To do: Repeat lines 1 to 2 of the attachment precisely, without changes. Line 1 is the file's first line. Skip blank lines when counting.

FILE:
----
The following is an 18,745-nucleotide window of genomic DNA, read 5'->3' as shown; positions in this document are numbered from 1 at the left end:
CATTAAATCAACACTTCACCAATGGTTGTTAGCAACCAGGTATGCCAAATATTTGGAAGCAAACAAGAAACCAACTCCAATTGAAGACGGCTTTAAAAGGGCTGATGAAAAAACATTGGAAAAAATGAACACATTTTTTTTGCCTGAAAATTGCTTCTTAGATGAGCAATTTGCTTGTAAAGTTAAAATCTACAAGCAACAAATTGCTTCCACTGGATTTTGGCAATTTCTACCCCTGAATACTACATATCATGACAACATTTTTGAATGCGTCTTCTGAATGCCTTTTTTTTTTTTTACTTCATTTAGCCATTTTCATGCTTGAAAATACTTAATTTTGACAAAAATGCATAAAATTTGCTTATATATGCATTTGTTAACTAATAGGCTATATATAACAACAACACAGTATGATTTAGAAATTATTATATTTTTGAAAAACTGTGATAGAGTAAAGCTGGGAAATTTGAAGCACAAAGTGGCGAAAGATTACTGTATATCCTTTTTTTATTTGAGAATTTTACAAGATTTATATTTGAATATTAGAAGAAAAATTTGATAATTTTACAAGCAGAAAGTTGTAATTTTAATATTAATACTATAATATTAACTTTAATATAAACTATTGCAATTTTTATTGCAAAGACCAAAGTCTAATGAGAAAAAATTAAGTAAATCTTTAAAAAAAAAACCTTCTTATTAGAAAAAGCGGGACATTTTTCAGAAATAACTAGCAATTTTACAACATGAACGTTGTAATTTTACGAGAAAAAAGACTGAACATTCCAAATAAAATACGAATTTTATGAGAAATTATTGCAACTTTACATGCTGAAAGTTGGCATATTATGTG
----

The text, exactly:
The following is an 18,745-nucleotide window of genomic DNA, read 5'->3' as shown; positions in this document are numbered from 1 at the left end:
CATTAAATCAACACTTCACCAATGGTTGTTAGCAACCAGGTATGCCAAATATTTGGAAGCAAACAAGAAACCAACTCCAATTGAAGACGGCTTTAAAAGGGCTGATGAAAAAACATTGGAAAAAATGAACACATTTTTTTTGCCTGAAAATTGCTTCTTAGATGAGCAATTTGCTTGTAAAGTTAAAATCTACAAGCAACAAATTGCTTCCACTGGATTTTGGCAATTTCTACCCCTGAATACTACATATCATGACAACATTTTTGAATGCGTCTTCTGAATGCCTTTTTTTTTTTTTACTTCATTTAGCCATTTTCATGCTTGAAAATACTTAATTTTGACAAAAATGCATAAAATTTGCTTATATATGCATTTGTTAACTAATAGGCTATATATAACAACAACACAGTATGATTTAGAAATTATTATATTTTTGAAAAACTGTGATAGAGTAAAGCTGGGAAATTTGAAGCACAAAGTGGCGAAAGATTACTGTATATCCTTTTTTTATTTGAGAATTTTACAAGATTTATATTTGAATATTAGAAGAAAAATTTGATAATTTTACAAGCAGAAAGTTGTAATTTTAATATTAATACTATAATATTAACTTTAATATAAACTATTGCAATTTTTATTGCAAAGACCAAAGTCTAATGAGAAAAAATTAAGTAAATCTTTAAAAAAAAAACCTTCTTATTAGAAAAAGCGGGACATTTTTCAGAAATAACTAGCAATTTTACAACATGAACGTTGTAATTTTACGAGAAAAAAGACTGAACATTCCAAATAAAATACGAATTTTATGAGAAATTATTGCAACTTTACATGCTGAAAGTTGGCATATTATGTG